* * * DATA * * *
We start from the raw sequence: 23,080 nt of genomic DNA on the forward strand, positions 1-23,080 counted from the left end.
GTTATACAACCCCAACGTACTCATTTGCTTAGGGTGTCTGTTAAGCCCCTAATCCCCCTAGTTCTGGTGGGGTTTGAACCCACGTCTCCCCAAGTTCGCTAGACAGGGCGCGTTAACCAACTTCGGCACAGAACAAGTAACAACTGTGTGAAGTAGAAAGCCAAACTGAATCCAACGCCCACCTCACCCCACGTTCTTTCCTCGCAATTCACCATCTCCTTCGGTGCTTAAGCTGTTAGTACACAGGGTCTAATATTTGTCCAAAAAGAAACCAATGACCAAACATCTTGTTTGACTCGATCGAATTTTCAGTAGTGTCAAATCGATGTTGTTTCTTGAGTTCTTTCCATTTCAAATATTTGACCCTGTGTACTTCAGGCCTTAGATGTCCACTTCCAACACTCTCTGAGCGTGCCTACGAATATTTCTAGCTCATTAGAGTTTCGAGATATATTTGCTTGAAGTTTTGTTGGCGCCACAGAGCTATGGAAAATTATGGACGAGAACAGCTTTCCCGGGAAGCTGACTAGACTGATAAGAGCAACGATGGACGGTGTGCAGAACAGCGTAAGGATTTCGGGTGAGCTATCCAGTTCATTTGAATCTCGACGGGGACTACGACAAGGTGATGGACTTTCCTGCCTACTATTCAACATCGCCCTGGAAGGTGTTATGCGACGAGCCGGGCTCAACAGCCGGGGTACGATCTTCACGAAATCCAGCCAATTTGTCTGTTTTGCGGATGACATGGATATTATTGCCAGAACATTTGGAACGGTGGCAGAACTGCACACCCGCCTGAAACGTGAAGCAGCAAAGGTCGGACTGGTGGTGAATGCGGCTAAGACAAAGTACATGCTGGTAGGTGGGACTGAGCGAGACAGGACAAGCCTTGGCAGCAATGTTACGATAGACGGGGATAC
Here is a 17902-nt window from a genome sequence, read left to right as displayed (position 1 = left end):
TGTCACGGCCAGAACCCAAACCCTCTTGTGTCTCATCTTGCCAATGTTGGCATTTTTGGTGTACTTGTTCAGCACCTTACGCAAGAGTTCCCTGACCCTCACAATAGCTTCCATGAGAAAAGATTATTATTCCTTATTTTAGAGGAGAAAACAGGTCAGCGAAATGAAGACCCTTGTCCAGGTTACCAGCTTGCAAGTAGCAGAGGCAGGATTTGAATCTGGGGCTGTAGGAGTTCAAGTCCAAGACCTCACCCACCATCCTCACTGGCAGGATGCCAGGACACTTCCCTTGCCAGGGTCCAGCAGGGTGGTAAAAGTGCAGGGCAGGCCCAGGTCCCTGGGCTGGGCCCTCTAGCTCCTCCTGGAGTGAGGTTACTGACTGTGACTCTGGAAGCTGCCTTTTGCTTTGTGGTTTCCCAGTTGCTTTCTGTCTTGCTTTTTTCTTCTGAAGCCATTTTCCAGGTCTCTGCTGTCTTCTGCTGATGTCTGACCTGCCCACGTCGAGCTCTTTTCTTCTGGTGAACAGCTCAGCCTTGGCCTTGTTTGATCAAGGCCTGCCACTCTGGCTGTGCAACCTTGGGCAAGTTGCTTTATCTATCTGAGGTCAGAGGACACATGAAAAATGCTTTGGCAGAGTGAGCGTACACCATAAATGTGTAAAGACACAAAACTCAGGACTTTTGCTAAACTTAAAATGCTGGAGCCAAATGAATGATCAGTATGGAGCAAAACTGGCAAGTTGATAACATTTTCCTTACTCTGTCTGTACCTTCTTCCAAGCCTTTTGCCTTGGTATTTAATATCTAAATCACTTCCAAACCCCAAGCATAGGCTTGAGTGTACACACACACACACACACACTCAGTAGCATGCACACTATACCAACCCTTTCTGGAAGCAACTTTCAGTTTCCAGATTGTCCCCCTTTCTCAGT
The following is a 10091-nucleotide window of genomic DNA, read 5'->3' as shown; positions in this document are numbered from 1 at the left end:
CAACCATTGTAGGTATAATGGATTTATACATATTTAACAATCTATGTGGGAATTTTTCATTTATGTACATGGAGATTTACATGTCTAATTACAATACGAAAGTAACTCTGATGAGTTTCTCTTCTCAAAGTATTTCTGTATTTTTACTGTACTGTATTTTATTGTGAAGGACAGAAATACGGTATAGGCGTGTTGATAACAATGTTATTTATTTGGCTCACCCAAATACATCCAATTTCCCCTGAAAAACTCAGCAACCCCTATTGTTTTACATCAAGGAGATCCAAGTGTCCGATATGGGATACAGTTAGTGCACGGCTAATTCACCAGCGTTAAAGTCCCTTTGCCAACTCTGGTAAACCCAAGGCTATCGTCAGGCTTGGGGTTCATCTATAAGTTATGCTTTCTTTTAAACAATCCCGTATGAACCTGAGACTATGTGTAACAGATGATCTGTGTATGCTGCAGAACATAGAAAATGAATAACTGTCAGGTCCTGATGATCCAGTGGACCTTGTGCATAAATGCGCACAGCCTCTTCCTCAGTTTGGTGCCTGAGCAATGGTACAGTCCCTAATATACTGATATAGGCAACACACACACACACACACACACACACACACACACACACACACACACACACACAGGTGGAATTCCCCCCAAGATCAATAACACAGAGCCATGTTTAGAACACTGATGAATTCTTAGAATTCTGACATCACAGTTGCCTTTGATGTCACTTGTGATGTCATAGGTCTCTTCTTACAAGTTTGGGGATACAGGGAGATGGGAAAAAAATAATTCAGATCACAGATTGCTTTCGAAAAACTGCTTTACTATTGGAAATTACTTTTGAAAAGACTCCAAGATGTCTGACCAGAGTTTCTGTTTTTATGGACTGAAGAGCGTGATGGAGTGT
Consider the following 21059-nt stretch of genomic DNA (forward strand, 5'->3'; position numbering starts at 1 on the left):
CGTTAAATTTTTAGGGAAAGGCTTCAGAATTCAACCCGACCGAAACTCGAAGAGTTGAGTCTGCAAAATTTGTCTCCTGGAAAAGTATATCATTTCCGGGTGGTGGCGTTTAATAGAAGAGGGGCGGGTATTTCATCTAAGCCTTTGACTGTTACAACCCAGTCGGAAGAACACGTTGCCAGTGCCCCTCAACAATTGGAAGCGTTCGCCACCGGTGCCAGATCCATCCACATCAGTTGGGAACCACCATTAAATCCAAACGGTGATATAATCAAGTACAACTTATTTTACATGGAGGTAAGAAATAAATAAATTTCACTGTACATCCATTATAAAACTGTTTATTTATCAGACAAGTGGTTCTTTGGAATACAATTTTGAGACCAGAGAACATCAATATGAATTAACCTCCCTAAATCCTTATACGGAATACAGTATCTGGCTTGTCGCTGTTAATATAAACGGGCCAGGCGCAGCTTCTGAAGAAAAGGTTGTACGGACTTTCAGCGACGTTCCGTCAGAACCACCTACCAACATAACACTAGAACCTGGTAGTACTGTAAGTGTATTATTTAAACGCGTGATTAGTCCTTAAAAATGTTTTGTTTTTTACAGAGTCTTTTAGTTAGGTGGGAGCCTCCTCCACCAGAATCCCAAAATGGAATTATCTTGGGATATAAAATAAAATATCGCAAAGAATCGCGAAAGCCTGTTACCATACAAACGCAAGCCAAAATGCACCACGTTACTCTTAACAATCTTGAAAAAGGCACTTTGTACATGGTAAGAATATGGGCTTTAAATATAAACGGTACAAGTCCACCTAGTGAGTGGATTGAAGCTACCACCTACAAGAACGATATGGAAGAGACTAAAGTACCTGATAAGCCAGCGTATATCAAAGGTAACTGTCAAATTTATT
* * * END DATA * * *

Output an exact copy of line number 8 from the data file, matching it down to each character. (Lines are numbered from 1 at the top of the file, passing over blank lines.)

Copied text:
CGTTAAATTTTTAGGGAAAGGCTTCAGAATTCAACCCGACCGAAACTCGAAGAGTTGAGTCTGCAAAATTTGTCTCCTGGAAAAGTATATCATTTCCGGGTGGTGGCGTTTAATAGAAGAGGGGCGGGTATTTCATCTAAGCCTTTGACTGTTACAACCCAGTCGGAAGAACACGTTGCCAGTGCCCCTCAACAATTGGAAGCGTTCGCCACCGGTGCCAGATCCATCCACATCAGTTGGGAACCACCATTAAATCCAAACGGTGATATAATCAAGTACAACTTATTTTACATGGAGGTAAGAAATAAATAAATTTCACTGTACATCCATTATAAAACTGTTTATTTATCAGACAAGTGGTTCTTTGGAATACAATTTTGAGACCAGAGAACATCAATATGAATTAACCTCCCTAAATCCTTATACGGAATACAGTATCTGGCTTGTCGCTGTTAATATAAACGGGCCAGGCGCAGCTTCTGAAGAAAAGGTTGTACGGACTTTCAGCGACGTTCCGTCAGAACCACCTACCAACATAACACTAGAACCTGGTAGTACTGTAAGTGTATTATTTAAACGCGTGATTAGTCCTTAAAAATGTTTTGTTTTTTACAGAGTCTTTTAGTTAGGTGGGAGCCTCCTCCACCAGAATCCCAAAATGGAATTATCTTGGGATATAAAATAAAATATCGCAAAGAATCGCGAAAGCCTGTTACCATACAAACGCAAGCCAAAATGCACCACGTTACTCTTAACAATCTTGAAAAAGGCACTTTGTACATGGTAAGAATATGGGCTTTAAATATAAACGGTACAAGTCCACCTAGTGAGTGGATTGAAGCTACCACCTACAAGAACGATATGGAAGAGACTAAAGTACCTGATAAGCCAGCGTATATCAAAGGTAACTGTCAAATTTATT